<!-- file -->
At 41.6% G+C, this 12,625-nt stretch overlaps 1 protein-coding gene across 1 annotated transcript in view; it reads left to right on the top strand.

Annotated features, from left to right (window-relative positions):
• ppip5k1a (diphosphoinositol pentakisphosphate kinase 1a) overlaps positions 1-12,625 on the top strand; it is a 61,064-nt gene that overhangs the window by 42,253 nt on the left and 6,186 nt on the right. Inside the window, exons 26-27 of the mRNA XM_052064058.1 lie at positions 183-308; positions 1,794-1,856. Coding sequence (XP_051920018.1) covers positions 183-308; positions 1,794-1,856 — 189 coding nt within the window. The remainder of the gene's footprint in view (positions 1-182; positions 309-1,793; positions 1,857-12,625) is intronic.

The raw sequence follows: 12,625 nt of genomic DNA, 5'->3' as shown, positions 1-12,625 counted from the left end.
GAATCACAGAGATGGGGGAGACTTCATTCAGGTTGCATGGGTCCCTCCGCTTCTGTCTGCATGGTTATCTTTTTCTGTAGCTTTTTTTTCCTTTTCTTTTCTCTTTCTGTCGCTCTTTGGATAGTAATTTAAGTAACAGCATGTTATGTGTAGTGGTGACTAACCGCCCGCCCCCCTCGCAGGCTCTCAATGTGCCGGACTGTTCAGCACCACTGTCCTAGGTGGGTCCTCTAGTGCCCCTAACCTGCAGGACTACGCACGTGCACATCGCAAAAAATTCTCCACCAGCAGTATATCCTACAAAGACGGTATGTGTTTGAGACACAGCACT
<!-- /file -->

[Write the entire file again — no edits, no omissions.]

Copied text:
At 41.6% G+C, this 12,625-nt stretch overlaps 1 protein-coding gene across 1 annotated transcript in view; it reads left to right on the top strand.

Annotated features, from left to right (window-relative positions):
• ppip5k1a (diphosphoinositol pentakisphosphate kinase 1a) overlaps positions 1-12,625 on the top strand; it is a 61,064-nt gene that overhangs the window by 42,253 nt on the left and 6,186 nt on the right. Inside the window, exons 26-27 of the mRNA XM_052064058.1 lie at positions 183-308; positions 1,794-1,856. Coding sequence (XP_051920018.1) covers positions 183-308; positions 1,794-1,856 — 189 coding nt within the window. The remainder of the gene's footprint in view (positions 1-182; positions 309-1,793; positions 1,857-12,625) is intronic.

The raw sequence follows: 12,625 nt of genomic DNA, 5'->3' as shown, positions 1-12,625 counted from the left end.
GAATCACAGAGATGGGGGAGACTTCATTCAGGTTGCATGGGTCCCTCCGCTTCTGTCTGCATGGTTATCTTTTTCTGTAGCTTTTTTTTCCTTTTCTTTTCTCTTTCTGTCGCTCTTTGGATAGTAATTTAAGTAACAGCATGTTATGTGTAGTGGTGACTAACCGCCCGCCCCCCTCGCAGGCTCTCAATGTGCCGGACTGTTCAGCACCACTGTCCTAGGTGGGTCCTCTAGTGCCCCTAACCTGCAGGACTACGCACGTGCACATCGCAAAAAATTCTCCACCAGCAGTATATCCTACAAAGACGGTATGTGTTTGAGACACAGCACT